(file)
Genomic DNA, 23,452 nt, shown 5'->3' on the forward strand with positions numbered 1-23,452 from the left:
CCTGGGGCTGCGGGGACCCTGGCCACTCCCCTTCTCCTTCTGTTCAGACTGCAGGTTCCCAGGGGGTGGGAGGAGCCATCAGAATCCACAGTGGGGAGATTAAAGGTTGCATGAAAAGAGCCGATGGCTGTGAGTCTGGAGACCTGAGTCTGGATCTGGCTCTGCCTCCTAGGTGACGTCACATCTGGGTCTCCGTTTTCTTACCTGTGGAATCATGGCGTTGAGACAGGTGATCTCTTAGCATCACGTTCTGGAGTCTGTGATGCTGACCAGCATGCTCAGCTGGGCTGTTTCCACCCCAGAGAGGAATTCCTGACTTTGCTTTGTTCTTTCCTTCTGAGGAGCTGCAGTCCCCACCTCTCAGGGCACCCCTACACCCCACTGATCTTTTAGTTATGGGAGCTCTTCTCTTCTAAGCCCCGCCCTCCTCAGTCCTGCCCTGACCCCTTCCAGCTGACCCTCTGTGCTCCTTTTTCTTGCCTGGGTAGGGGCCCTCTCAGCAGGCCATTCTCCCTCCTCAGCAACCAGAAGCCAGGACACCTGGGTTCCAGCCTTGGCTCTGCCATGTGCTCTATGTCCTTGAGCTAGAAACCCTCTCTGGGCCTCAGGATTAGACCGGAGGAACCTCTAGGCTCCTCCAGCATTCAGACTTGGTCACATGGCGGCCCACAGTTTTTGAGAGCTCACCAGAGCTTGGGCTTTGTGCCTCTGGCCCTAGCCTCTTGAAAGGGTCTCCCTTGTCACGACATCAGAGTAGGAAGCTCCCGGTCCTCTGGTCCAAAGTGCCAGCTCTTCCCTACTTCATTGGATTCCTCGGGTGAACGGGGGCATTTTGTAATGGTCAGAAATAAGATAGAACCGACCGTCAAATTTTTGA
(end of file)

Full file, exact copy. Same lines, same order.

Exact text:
Genomic DNA, 23,452 nt, shown 5'->3' on the forward strand with positions numbered 1-23,452 from the left:
CCTGGGGCTGCGGGGACCCTGGCCACTCCCCTTCTCCTTCTGTTCAGACTGCAGGTTCCCAGGGGGTGGGAGGAGCCATCAGAATCCACAGTGGGGAGATTAAAGGTTGCATGAAAAGAGCCGATGGCTGTGAGTCTGGAGACCTGAGTCTGGATCTGGCTCTGCCTCCTAGGTGACGTCACATCTGGGTCTCCGTTTTCTTACCTGTGGAATCATGGCGTTGAGACAGGTGATCTCTTAGCATCACGTTCTGGAGTCTGTGATGCTGACCAGCATGCTCAGCTGGGCTGTTTCCACCCCAGAGAGGAATTCCTGACTTTGCTTTGTTCTTTCCTTCTGAGGAGCTGCAGTCCCCACCTCTCAGGGCACCCCTACACCCCACTGATCTTTTAGTTATGGGAGCTCTTCTCTTCTAAGCCCCGCCCTCCTCAGTCCTGCCCTGACCCCTTCCAGCTGACCCTCTGTGCTCCTTTTTCTTGCCTGGGTAGGGGCCCTCTCAGCAGGCCATTCTCCCTCCTCAGCAACCAGAAGCCAGGACACCTGGGTTCCAGCCTTGGCTCTGCCATGTGCTCTATGTCCTTGAGCTAGAAACCCTCTCTGGGCCTCAGGATTAGACCGGAGGAACCTCTAGGCTCCTCCAGCATTCAGACTTGGTCACATGGCGGCCCACAGTTTTTGAGAGCTCACCAGAGCTTGGGCTTTGTGCCTCTGGCCCTAGCCTCTTGAAAGGGTCTCCCTTGTCACGACATCAGAGTAGGAAGCTCCCGGTCCTCTGGTCCAAAGTGCCAGCTCTTCCCTACTTCATTGGATTCCTCGGGTGAACGGGGGCATTTTGTAATGGTCAGAAATAAGATAGAACCGACCGTCAAATTTTTGA